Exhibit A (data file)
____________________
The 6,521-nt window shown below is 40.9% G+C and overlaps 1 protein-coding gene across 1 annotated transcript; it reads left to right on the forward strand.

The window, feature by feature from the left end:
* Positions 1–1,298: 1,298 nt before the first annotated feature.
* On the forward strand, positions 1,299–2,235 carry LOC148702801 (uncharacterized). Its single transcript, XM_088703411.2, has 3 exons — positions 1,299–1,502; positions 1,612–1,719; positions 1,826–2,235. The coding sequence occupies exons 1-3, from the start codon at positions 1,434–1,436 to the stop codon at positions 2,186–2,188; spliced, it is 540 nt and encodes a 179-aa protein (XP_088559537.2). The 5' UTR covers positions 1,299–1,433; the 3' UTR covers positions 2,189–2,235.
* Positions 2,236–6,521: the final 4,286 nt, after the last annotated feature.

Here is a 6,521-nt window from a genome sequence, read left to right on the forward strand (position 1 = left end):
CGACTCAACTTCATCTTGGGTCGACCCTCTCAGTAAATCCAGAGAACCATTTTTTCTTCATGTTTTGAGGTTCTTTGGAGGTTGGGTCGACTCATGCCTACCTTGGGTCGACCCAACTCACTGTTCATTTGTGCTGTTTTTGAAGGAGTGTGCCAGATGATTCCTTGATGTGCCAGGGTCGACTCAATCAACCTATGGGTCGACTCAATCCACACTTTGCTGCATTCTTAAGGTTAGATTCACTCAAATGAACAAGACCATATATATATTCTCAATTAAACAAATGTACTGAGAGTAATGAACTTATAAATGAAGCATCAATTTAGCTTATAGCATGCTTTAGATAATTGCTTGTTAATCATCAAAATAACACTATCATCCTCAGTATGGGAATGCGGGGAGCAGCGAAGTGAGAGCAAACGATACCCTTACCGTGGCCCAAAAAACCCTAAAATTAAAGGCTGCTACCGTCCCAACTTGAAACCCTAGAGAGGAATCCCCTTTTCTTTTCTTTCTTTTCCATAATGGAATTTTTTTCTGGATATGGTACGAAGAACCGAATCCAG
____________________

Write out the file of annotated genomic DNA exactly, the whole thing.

The 6,521-nt window shown below is 40.9% G+C and overlaps 1 protein-coding gene across 1 annotated transcript; it reads left to right on the forward strand.

The window, feature by feature from the left end:
* Positions 1–1,298: 1,298 nt before the first annotated feature.
* On the forward strand, positions 1,299–2,235 carry LOC148702801 (uncharacterized). Its single transcript, XM_088703411.2, has 3 exons — positions 1,299–1,502; positions 1,612–1,719; positions 1,826–2,235. The coding sequence occupies exons 1-3, from the start codon at positions 1,434–1,436 to the stop codon at positions 2,186–2,188; spliced, it is 540 nt and encodes a 179-aa protein (XP_088559537.2). The 5' UTR covers positions 1,299–1,433; the 3' UTR covers positions 2,189–2,235.
* Positions 2,236–6,521: the final 4,286 nt, after the last annotated feature.

Here is a 6,521-nt window from a genome sequence, read left to right on the forward strand (position 1 = left end):
CGACTCAACTTCATCTTGGGTCGACCCTCTCAGTAAATCCAGAGAACCATTTTTTCTTCATGTTTTGAGGTTCTTTGGAGGTTGGGTCGACTCATGCCTACCTTGGGTCGACCCAACTCACTGTTCATTTGTGCTGTTTTTGAAGGAGTGTGCCAGATGATTCCTTGATGTGCCAGGGTCGACTCAATCAACCTATGGGTCGACTCAATCCACACTTTGCTGCATTCTTAAGGTTAGATTCACTCAAATGAACAAGACCATATATATATTCTCAATTAAACAAATGTACTGAGAGTAATGAACTTATAAATGAAGCATCAATTTAGCTTATAGCATGCTTTAGATAATTGCTTGTTAATCATCAAAATAACACTATCATCCTCAGTATGGGAATGCGGGGAGCAGCGAAGTGAGAGCAAACGATACCCTTACCGTGGCCCAAAAAACCCTAAAATTAAAGGCTGCTACCGTCCCAACTTGAAACCCTAGAGAGGAATCCCCTTTTCTTTTCTTTCTTTTCCATAATGGAATTTTTTTCTGGATATGGTACGAAGAACCGAATCCAG